The National Nutrition Policy was last revised in 1992.
“A new National Nutrition Policy would address the rising prevalence and healthcare costs of diet-related chronic disease, and help improve food and nutrition security, Aboriginal and Torres Strait Islander health, the nutritional needs of vulnerable Australians, sustainability, social equity and productivity,” the report continued.
Specifically, a new policy needs to address issues like poor nutrition in aged care facilities, where one in two residents are malnourished and just $6 a day is spent on food, said DAA CEO Robert Hunt.
It also needs to address menus in school canteens and the junk food intake of Australians, which currently accounts for more than a third of our daily energy intake and 58 per cent of our daily food budget.
Hunt said, although there are positive initiatives like food labelling and healthier school canteens in some states, they are happening “in isolation”.
“Good things are happening in a piecemeal way but there needs to be a coordinated approach,” he said. “We’ve lost our way and if we don’t fix it there won’t be a population to worry about.”
A “coordinated approach” would include a public education campaign about the health impact of poor diet as well promotion of the dietary guidelines, greater access to nutrition advice, restricting or removing junk food advertising, as well as ensuring “limited exposure to temptations” in public places.
“Where’s the public education campaign that was there for AIDS and for tobacco?” he asked. “Diabetes, heart disease, arthritis and cancer are four of the largest chronic disease killers in this country. Some of it can be changed by a change in diet.”
According to the report: “If Australians had eating patterns that aligned with [the dietary guidelines], the total burden of disease would reduce dramatically, with heart disease reducing by 52 per cent, type 2 diabetes by 34 per cent and diet-related cancers by up to 37 per cent.”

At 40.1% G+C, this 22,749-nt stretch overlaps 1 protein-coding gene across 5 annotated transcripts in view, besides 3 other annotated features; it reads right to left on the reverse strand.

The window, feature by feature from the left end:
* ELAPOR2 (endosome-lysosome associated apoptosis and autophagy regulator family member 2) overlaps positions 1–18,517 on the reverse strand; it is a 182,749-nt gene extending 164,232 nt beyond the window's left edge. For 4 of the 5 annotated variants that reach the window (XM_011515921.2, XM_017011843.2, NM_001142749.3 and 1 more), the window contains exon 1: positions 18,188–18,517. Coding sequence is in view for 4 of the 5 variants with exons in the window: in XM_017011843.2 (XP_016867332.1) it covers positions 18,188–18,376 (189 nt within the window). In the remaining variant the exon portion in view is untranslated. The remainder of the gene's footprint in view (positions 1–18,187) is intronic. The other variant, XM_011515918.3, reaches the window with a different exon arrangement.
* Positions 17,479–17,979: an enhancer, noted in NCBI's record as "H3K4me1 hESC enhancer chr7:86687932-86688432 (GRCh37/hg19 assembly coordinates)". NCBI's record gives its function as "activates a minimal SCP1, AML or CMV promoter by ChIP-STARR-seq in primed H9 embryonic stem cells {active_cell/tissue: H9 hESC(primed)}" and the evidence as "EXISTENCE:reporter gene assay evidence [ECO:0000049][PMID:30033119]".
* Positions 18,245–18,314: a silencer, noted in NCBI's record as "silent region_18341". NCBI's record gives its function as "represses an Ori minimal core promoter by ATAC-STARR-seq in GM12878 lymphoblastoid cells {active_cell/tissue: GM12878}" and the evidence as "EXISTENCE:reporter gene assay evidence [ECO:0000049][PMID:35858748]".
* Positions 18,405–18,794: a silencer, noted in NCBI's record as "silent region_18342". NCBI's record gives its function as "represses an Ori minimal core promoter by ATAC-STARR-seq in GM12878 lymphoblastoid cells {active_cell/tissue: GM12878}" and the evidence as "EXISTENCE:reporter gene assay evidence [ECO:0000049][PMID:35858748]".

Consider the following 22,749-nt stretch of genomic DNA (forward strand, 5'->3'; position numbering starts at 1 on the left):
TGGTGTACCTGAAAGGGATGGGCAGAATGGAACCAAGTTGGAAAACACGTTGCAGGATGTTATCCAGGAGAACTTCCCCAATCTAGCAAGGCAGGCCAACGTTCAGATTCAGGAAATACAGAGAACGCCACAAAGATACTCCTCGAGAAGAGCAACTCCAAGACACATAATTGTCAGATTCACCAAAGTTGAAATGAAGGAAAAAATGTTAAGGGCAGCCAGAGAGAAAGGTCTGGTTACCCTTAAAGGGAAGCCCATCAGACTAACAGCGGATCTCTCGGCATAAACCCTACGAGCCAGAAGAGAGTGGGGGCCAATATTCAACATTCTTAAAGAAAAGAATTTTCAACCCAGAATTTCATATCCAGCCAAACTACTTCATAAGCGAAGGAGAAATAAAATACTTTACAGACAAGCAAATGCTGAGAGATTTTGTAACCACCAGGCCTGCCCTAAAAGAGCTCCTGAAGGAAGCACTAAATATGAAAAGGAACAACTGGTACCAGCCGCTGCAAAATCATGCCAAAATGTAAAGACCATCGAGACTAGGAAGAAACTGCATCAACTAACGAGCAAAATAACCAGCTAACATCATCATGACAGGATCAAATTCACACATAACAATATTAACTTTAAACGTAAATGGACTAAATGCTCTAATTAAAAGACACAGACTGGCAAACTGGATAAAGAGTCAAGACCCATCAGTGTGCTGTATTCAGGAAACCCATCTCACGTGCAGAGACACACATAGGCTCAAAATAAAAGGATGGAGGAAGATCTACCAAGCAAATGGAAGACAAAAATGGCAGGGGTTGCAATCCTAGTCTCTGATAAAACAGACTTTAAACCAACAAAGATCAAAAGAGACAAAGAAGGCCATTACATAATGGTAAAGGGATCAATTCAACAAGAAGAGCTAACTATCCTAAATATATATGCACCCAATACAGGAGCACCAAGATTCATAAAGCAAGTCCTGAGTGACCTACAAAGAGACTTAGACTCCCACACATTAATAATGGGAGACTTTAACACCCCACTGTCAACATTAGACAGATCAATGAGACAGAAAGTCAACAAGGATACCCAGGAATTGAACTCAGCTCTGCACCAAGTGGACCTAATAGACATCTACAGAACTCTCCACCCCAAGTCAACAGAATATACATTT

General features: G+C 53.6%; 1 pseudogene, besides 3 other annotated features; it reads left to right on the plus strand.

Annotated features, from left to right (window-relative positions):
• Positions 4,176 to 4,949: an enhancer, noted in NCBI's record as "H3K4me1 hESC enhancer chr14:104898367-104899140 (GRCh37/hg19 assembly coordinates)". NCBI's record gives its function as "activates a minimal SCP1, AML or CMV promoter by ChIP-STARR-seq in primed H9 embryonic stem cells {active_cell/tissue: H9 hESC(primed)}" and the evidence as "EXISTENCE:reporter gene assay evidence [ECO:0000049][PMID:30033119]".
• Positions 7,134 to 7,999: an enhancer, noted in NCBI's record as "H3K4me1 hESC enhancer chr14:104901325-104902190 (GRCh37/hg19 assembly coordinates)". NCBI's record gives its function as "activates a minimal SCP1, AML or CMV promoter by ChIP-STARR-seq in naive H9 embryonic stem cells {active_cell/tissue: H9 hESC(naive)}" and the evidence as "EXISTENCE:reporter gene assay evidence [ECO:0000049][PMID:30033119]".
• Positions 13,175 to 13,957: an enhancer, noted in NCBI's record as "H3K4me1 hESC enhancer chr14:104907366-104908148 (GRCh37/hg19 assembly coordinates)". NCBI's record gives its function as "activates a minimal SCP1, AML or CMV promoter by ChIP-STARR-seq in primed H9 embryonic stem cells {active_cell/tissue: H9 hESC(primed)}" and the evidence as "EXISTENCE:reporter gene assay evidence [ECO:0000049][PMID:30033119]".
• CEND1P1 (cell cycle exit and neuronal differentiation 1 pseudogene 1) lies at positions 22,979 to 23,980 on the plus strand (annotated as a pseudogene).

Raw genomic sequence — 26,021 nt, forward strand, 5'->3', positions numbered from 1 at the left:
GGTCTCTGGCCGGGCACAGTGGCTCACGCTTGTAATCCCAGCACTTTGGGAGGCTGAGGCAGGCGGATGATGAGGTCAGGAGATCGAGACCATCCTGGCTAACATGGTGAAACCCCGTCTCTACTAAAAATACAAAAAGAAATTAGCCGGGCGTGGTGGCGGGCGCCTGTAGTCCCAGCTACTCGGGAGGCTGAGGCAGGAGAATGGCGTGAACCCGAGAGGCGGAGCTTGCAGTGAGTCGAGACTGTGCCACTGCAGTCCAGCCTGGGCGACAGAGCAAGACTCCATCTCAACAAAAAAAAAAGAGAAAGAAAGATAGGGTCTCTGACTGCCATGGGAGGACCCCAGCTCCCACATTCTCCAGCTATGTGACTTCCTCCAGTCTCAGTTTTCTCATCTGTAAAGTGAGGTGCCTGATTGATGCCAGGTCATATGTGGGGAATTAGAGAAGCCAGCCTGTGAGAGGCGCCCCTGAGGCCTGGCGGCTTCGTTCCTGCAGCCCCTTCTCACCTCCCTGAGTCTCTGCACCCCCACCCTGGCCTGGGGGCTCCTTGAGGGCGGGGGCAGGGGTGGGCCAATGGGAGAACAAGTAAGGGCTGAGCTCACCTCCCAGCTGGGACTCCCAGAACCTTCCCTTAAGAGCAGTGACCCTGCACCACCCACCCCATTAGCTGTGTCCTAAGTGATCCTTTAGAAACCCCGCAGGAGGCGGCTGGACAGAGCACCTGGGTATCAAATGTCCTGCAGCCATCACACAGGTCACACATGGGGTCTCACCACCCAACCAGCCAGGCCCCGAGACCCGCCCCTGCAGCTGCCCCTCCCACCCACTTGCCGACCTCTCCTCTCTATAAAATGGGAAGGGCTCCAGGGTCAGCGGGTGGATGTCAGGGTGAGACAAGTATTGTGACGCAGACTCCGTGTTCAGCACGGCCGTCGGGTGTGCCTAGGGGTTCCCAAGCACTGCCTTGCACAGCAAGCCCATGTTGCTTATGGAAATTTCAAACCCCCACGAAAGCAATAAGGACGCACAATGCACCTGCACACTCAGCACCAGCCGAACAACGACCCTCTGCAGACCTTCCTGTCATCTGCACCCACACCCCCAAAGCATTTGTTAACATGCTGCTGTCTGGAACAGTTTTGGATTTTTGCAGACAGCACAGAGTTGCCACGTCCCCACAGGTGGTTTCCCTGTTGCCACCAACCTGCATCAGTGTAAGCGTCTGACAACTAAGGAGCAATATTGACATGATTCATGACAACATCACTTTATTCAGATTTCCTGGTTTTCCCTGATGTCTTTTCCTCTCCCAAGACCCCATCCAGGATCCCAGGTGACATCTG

While Hunt agreed Australians should be able to choose what they consume, he said, “It is the government’s role to make sure the choice is coming from an informed point of view.”
In response to the DAA report, a spokesperson for the Department of Health said the government recognised «the importance of a healthy diet» for healthy body weight and prevention of non-communicable diseases.
«Encouraging healthy eating and prevention of obesity requires a multi-faceted, community wide approach,” the spokesperson said.
They listed the department’s efforts to implement “effective preventive health policies and programs”. These included the Australian Dietary Guidelines, The Health Star Rating (HSR) system, The Healthy Food Partnership, The Healthy Weight Guide website, the National Strategic Framework for Chronic Conditions and the development of a National Obesity Strategy, for which a summit is being held this week.
“The purpose of the Obesity Summit will be to identify and prioritise actions to reduce the impact obesity has on the Australian community and health system, including efforts in primary and secondary care prevention reflecting that prevention occurs in health and other settings,» the spokesperson said. «Nutrition policies and programs will be a key focus of the summit.”
The spokesperson did not address questions about an updated National Nutrition Policy.
Hunt said he fears not enough is being done. The Australian Dietary Guidelines are due for review but he said it is “almost useless” unless you get the message out to the public.
“They don’t know they exist: we’re pushing the proverbial up a hill to get [the message] to 26 million people,” Hunt said.
“Our message is if we don’t get a policy in place we won’t exist in 50 years time. Already 67 per cent of people are overweight or obese and they are key indicators of the top four chronic diseases – you do your own math.”
Sarah Berry is a lifestyle and health writer at The Sydney Morning Herald and The Age.